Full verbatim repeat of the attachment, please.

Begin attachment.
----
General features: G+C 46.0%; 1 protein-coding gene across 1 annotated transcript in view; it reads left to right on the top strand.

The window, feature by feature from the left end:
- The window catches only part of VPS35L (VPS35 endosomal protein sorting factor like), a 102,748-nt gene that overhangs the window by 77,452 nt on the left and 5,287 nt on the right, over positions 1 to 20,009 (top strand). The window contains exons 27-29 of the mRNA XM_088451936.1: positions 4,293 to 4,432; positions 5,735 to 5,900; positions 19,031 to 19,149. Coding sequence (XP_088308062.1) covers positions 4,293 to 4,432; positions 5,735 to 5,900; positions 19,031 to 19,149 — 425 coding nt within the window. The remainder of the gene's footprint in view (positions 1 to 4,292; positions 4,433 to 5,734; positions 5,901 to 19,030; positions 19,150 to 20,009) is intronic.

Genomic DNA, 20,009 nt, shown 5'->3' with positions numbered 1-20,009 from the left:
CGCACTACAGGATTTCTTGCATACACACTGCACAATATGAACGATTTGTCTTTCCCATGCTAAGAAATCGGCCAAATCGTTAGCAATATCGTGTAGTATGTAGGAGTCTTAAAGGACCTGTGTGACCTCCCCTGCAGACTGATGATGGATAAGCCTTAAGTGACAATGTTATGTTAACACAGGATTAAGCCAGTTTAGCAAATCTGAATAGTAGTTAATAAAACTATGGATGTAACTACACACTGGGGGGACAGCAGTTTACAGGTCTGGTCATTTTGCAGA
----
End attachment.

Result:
General features: G+C 46.0%; 1 protein-coding gene across 1 annotated transcript in view; it reads left to right on the top strand.

The window, feature by feature from the left end:
- The window catches only part of VPS35L (VPS35 endosomal protein sorting factor like), a 102,748-nt gene that overhangs the window by 77,452 nt on the left and 5,287 nt on the right, over positions 1 to 20,009 (top strand). The window contains exons 27-29 of the mRNA XM_088451936.1: positions 4,293 to 4,432; positions 5,735 to 5,900; positions 19,031 to 19,149. Coding sequence (XP_088308062.1) covers positions 4,293 to 4,432; positions 5,735 to 5,900; positions 19,031 to 19,149 — 425 coding nt within the window. The remainder of the gene's footprint in view (positions 1 to 4,292; positions 4,433 to 5,734; positions 5,901 to 19,030; positions 19,150 to 20,009) is intronic.

Genomic DNA, 20,009 nt, shown 5'->3' with positions numbered 1-20,009 from the left:
CGCACTACAGGATTTCTTGCATACACACTGCACAATATGAACGATTTGTCTTTCCCATGCTAAGAAATCGGCCAAATCGTTAGCAATATCGTGTAGTATGTAGGAGTCTTAAAGGACCTGTGTGACCTCCCCTGCAGACTGATGATGGATAAGCCTTAAGTGACAATGTTATGTTAACACAGGATTAAGCCAGTTTAGCAAATCTGAATAGTAGTTAATAAAACTATGGATGTAACTACACACTGGGGGGACAGCAGTTTACAGGTCTGGTCATTTTGCAGA